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7 Responses to “Pakistan: Falling Off a Cliff”

  1. Vikram Says:

    While I broadly agree with your points about the worryingly divergent trends that India and Pakistan have followed, and the status of women, I would disagree on the points regarding the middle class.

    Most of the medal winners for India are not from the metro middle class, they either tend to be rural folks or rich folks participating in individual sports. Also, the pathetic attendances in these games indicate the relative lack of interest the middle class has in sports in general.

    • Anjum Altaf Says:

      Vikram: I agree, this needs more probing. The way I would look at it is as follows: Both the rich and the rural folks were always there but their presence was not reflected in performance in sports. So, something has clearly changed. Perhaps, the number of the rich is so large now that it has exceeded the critical mass needed for sports getting some priority – it could be a byproduct of the aspiration for a global presence one manifestation of which is the staging such events themselves. Once sports gets that priority it also provides the opportunity for rural talent to perform. Further, the boundary between the upper end of the middle class and what you are calling the rich could be fuzzy. To take a concrete example – when the new crop of tennis players (Sania Mirza, Rohan Bopanna, etc.) started out, were they part of the middle class or the rich?

      • Vikram Says:

        Perhaps I am wrong? This page contains a comprehensive summary of India’s performance at the games. Most of the athletes seem to be from middle to lower middle class backgrounds (based on a random perusal). The only rich person on there seemed to be Abhinav Bindra.

        http://en.wikipedia.org/wiki/India_at_the_2010_Commonwealth_Games

        • Anjum Altaf Says:

          Vikram: I didn’t have any empirical evidence but my reasoning was that it is the middle class that can send its children to schools where sports is part of the curriculum. The middle class is also employed in institutions that often have their own sports clubs and facilities. So a rapid and significant increase in the size of the middle class would see sports becoming part of the life of a growing pool of people. Of course, once competitive sports become an accepted activity spill over effects will kick in. The majority of the population gets an arena to excel that was not there before. And, in search of excellence, institutions or regions can begin to look for talent that is not limited to certain income groups.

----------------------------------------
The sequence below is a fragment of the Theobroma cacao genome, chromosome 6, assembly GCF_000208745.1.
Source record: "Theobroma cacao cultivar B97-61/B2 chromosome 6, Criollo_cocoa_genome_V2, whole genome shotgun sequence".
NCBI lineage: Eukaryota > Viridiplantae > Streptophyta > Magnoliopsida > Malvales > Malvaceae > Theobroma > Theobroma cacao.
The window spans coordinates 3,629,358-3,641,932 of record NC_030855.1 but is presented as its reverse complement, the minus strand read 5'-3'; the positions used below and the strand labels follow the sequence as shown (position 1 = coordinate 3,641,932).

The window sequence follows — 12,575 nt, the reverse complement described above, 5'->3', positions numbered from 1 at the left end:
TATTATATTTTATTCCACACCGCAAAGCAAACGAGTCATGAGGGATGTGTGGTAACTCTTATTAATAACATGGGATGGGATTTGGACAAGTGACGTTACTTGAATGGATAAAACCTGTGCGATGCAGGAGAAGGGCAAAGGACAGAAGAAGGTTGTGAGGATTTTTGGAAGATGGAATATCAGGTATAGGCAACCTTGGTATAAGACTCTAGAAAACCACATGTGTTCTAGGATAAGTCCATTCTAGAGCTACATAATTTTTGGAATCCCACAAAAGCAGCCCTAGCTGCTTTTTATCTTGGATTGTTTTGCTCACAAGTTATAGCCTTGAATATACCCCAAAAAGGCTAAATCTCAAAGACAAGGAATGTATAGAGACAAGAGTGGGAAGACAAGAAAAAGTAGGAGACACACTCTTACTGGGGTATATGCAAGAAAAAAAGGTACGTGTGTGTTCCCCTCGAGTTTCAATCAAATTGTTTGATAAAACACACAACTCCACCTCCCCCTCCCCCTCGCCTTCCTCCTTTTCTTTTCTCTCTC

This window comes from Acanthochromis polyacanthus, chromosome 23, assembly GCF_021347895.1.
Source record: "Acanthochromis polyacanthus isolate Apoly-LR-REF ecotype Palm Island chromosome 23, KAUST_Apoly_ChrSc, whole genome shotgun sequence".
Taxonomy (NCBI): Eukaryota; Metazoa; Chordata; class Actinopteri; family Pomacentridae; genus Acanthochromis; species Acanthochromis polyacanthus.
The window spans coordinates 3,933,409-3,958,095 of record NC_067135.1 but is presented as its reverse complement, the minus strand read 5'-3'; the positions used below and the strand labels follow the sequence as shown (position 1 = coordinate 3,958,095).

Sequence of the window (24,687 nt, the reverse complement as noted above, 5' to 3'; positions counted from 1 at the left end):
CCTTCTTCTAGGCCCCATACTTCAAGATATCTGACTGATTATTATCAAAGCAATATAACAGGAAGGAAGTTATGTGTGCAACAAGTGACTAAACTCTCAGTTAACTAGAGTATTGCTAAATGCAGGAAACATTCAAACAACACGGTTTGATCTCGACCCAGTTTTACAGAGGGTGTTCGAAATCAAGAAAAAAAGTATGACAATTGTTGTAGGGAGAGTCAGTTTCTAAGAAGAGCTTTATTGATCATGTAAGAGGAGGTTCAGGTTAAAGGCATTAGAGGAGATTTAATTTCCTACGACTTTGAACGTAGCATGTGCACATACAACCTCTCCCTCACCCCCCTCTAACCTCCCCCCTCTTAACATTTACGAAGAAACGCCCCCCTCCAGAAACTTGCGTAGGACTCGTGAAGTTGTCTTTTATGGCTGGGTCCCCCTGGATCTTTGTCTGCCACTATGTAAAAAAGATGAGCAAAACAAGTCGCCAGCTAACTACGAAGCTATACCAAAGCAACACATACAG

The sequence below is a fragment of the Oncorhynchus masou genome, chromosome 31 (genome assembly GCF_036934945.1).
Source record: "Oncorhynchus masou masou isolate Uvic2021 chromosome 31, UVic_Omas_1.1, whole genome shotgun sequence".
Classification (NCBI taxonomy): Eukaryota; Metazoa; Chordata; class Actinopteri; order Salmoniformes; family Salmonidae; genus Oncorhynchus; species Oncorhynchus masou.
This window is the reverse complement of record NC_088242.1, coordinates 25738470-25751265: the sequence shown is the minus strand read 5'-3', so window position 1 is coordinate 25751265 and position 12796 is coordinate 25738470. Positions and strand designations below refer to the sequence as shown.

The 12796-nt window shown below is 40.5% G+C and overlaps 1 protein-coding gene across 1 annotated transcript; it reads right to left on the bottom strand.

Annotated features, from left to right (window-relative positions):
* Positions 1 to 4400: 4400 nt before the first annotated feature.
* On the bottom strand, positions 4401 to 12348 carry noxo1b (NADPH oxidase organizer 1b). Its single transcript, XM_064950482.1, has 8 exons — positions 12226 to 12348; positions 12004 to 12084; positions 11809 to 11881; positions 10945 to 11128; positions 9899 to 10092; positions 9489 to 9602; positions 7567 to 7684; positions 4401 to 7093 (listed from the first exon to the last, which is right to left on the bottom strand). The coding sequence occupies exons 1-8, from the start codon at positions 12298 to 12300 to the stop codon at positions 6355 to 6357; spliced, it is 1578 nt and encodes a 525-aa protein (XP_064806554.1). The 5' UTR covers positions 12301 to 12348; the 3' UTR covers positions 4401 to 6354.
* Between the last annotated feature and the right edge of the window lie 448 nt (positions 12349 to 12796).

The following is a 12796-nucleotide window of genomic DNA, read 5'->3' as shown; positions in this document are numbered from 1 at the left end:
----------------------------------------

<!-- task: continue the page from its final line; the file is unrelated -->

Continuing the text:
Thanks for the link to the table. I found it to be quite a revelation that should trigger more discussion. The concentration of India’s successes suggests some strategists have been at work in preparation for these games. Over one-third of the total medals are in shooting and shooting, wrestling, weightlifting, and archery combine for about 85% of the total. If indeed this was a conscious strategy, it was a very smart one. This focus on building comparative advantage and allocation of effort to events with the most medals on offer is very much the model followed with great results by the Chinese for the Olympic Games.

  2. Sangram Says:

    Altaf:You have made quite an compelling anyalisis and I totally agree with you.Vikram is also very correct that most of the winners are not from middle class.Infact some are daughters of rickshawwalla,tribals etc.This shows deep penetration of facillities such as education,communication etc due to India`s progress.Surely intelligent people like you must do something to build a constituency to steer pakistan towards progress and away from talibanization.

    • Anjum Altaf Says:

      Sangram: Pakistan is not a train wreck that is waiting to happen; it has happened already. What we are watching is the fallout. Had the fallout been confined within its geographical boundaries we wouldn’t need to be on a South Asian forum. But that is not the case as we saw in Mumbai and that is why Pakistan’s fate should be of concern to the region.

      Whatever the fallout, geographical entities do not disappear. They reconstitute themselves. And how Pakistan reconstitutes itself would depend on the coalition within it that prevails. That is the reason why Indians with a vision should not tar all of Pakistan with the same brush. Rather, they should discriminate and reach out to identify and support the groups that believe in an inclusive and peaceful future for the region.

  3. The Medal and the Story « An academic view of India Says:

    […] broader implications of this success have been discussed on The South Asian Idea blog, which compares India’s brilliant success with Pakistan’s dismal failure. The […]